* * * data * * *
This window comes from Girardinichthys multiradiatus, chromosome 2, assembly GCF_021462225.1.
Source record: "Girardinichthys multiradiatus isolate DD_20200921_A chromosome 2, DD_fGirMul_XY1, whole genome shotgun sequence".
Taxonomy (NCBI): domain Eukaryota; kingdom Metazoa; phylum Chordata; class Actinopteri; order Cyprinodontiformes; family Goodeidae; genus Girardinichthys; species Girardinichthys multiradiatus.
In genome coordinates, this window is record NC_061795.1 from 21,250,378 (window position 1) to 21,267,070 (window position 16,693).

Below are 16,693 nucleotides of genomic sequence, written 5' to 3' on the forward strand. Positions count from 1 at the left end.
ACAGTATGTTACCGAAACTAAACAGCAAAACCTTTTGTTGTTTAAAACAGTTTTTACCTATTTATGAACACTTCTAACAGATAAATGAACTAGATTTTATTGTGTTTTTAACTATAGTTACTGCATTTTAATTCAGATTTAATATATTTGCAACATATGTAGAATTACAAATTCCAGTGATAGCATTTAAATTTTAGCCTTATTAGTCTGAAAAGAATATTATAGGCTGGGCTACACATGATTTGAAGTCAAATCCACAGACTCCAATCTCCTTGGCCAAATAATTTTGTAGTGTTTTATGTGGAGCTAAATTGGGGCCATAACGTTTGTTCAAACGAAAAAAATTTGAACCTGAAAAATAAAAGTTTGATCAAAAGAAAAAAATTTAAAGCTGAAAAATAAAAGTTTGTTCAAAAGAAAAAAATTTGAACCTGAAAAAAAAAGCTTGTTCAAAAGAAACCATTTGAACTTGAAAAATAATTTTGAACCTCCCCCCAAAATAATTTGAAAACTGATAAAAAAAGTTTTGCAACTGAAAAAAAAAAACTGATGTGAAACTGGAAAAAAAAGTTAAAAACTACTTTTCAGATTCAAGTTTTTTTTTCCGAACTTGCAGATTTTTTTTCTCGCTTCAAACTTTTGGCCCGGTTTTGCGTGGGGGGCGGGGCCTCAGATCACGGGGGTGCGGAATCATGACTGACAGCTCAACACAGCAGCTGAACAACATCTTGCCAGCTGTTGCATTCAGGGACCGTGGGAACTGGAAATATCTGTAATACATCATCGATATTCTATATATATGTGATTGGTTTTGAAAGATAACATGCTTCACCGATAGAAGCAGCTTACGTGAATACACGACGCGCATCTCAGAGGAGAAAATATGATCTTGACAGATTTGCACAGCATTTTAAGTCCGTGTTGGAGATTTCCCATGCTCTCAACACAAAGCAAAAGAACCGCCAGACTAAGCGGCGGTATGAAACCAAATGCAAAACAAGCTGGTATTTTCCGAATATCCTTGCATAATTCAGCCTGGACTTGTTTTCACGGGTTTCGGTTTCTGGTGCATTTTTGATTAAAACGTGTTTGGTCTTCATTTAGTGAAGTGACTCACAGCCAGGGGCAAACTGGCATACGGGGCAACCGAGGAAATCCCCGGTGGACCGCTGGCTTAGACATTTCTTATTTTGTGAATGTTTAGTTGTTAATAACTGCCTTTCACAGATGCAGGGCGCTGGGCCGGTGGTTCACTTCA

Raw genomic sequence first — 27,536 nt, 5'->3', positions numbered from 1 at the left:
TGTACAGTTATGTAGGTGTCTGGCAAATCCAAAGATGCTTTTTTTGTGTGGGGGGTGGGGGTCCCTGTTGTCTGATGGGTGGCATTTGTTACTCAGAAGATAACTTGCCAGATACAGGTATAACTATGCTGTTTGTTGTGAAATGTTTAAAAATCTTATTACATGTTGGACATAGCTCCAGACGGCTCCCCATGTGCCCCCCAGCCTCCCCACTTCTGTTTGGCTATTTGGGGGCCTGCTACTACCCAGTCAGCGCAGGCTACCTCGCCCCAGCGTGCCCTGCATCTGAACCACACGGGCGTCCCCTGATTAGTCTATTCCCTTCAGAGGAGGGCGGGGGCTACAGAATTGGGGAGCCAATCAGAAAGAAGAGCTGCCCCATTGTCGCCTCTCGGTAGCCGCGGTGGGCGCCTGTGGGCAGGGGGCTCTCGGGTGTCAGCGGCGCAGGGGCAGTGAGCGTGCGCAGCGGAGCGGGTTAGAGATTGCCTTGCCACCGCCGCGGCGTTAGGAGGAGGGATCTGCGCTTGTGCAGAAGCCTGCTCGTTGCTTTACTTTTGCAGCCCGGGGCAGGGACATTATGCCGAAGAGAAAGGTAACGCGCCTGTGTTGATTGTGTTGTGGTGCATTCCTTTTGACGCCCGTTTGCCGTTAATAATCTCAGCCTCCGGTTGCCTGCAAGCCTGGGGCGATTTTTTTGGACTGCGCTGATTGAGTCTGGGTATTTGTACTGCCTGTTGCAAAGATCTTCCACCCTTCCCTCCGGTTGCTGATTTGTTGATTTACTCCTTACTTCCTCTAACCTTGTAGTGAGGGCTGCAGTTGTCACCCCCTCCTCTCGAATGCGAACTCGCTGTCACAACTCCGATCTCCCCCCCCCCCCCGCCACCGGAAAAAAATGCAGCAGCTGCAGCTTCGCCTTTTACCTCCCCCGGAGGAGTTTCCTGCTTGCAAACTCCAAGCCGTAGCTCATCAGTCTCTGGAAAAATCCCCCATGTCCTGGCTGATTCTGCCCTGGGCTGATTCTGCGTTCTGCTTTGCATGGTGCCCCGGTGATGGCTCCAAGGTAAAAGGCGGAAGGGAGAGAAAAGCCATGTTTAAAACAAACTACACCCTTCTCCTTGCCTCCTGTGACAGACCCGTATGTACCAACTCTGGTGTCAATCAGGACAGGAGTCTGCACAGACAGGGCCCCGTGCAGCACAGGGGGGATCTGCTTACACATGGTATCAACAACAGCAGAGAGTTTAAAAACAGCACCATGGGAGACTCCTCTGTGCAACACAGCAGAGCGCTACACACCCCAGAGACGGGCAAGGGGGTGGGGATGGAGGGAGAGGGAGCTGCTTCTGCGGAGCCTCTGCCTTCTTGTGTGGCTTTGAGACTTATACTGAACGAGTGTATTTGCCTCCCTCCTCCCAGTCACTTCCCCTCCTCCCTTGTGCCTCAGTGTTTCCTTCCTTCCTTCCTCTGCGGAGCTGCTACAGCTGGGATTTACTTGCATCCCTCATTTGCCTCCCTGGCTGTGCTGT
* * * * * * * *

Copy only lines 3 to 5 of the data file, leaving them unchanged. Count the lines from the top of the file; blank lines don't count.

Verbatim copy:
Taxonomy (NCBI): domain Eukaryota; kingdom Metazoa; phylum Chordata; class Actinopteri; order Cyprinodontiformes; family Goodeidae; genus Girardinichthys; species Girardinichthys multiradiatus.
In genome coordinates, this window is record NC_061795.1 from 21,250,378 (window position 1) to 21,267,070 (window position 16,693).

Below are 16,693 nucleotides of genomic sequence, written 5' to 3' on the forward strand. Positions count from 1 at the left end.